What idiot would buy a plumbing supplies business near the peak of a housing boom? Well, this idiot, for one. We’ve waited a long time to recommend Reece which is, without question, one of Australia’s best businesses. But why are we upgrading now?
You might think the timing peculiar. New dwelling commencements exceeded 220,000 in 2015, an Australian record and up 57% since 2009. That’s widely considered to be a short-term peak. Reece will benefit for a while yet, as pipes and toilets are fitted to buildings near completion – sales will exceed $2,200m in the 2016 financial year, up almost 50% over the past three years – but surely there’s a downturn on the way?
Reece is a very high quality business
Upside from Actrol is significant
Housing downturn a key risk
Perhaps so, but picking cycles is harder than it looks. It’s also much less important for high-calibre companies because they tend to suffer less than competitors during downturns. Indeed, Reece’s ‘wonderful business’ status is the first of three reasons why the stock deserves an upgrade.
Reece dominates the plumbing supplies market, fending off competition from Tradelink, Bunnings and Mitre10. Its customers are mainly plumbers, who prefer not to cart the heavy materials around in their utes: an account with Reece allows them access to more than 100,000 items from almost 500 outlets around Australia.
This mix of range, service, convenience and buying power enables Reece to earn margins consistently above 10% (see Chart 1). Margins of that magnitude are unusual for a wholesaler; they compare, for example, with Fletcher Building-owned Tradelink, the plumbing industry’s poor cousin, whose sales have flat-lined for a decade and whose 2015 operating margin was just 2.2% (see Analytical Footnote 1 below).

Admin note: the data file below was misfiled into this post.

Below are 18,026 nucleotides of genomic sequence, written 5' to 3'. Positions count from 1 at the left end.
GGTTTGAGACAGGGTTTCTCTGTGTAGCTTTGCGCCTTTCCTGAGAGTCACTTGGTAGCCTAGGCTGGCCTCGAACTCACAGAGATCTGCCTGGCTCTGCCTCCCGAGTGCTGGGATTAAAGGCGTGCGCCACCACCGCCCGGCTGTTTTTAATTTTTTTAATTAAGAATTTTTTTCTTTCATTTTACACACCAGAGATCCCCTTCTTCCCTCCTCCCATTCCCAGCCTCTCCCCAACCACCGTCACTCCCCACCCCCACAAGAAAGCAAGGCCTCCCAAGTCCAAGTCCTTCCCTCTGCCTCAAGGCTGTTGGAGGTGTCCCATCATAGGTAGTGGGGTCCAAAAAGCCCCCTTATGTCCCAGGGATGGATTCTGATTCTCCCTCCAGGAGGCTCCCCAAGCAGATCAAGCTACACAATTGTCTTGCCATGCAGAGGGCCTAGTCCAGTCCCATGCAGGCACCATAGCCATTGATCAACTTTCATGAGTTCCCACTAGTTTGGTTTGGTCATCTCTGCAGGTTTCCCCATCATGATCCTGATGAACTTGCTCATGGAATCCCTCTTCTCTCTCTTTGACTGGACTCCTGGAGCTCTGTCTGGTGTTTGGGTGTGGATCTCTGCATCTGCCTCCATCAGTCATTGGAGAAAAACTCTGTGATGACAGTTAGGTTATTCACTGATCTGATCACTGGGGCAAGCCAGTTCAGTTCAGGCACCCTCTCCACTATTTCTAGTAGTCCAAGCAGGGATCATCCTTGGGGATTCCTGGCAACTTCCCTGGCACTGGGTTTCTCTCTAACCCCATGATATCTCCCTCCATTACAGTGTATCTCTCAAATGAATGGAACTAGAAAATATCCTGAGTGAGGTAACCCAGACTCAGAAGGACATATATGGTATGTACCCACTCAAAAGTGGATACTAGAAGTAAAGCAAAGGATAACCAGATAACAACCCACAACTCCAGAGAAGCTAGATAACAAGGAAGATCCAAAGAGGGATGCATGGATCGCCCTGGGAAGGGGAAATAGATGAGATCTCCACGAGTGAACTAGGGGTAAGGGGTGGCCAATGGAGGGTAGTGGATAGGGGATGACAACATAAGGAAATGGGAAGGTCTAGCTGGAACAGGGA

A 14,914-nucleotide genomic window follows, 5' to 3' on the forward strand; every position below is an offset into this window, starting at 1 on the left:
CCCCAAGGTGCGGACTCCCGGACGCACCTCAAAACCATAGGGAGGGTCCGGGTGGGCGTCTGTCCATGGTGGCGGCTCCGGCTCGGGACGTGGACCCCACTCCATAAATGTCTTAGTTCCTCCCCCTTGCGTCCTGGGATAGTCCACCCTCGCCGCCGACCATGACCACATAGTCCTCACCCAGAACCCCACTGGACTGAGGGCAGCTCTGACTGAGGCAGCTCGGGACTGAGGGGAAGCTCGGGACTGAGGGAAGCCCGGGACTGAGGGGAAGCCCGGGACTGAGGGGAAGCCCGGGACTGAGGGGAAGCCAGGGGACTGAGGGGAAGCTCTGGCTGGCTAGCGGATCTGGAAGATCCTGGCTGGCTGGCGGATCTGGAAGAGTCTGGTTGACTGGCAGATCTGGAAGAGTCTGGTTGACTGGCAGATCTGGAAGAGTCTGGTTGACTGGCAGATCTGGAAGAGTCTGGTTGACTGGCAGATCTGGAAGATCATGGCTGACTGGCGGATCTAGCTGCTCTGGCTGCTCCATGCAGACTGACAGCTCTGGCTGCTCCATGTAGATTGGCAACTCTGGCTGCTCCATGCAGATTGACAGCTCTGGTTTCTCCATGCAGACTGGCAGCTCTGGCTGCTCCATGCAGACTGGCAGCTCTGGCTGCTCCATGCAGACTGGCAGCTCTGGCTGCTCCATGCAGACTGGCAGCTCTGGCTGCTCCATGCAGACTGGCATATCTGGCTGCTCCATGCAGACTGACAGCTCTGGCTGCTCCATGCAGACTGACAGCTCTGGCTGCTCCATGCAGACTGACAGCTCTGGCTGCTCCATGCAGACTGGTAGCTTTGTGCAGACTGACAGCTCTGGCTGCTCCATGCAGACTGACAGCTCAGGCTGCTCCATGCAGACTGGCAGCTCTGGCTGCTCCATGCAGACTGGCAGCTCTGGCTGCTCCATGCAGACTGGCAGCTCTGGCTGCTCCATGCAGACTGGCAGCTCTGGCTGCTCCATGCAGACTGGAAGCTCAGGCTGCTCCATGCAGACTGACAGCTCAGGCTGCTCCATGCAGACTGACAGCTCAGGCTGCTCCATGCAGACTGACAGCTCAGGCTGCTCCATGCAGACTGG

Reece’s high margins have helped it deliver a return on capital employed consistently above 20%, which means management can reinvest capital (very) profitably in the business – something that lower-margin wholesalers often find difficult. With the Wilson family controlling 67% of the company’s stock, they manage Reece for ultra-long term performance and the results speak for themselves, with net profit more than doubling over the past decade.
Of course, a great business with strong management is only useful if it’s available at a reasonable price. In Reece’s case, the value has improved while the share price has remained more or less stable. This is the second reason the stock is worth buying.
Reece’s net profit should exceed $180m in 2016, up from $123m in 2014. The housing boom has certainly helped, as has the acquisition of Actrol (which we’ll get to shortly). Yet the share price has barely budged between 2014 and today.
The reason is that the market looks forward – at least a little bit – and it’s expecting the housing boom to ease. Reece now trades on a forecast 2016 price-earnings ratio of 19, its lowest for years. Similarly, the enterprise value to earnings before interest, tax, depreciation and amortisation (EV/EBITDA) multiple is 11.2 (see Table 1). These are inexpensive multiples – historically and absolutely – for a business of superb quality.
What’s perhaps a little less attractive is Reece’s free cash flow yield. Reece has always spent heavily on capital expenditure, including outlet refurbishments and openings, distribution centres (a new one has just opened in Perth) and technology investment. A 2016 forecast free cash flow yield of 3.5% is lower than we'd normally like but we can live with it given the business’s quality.
You’re probably thinking the earnings multiples will rise if profits suffer in a housing downturn. That’s true, as Reece’s profits fell in 2009 and then again in 2012 as the cycle ebbed. But neither year was a crushing blow – net profit in each year fell by 15% and 4% respectively.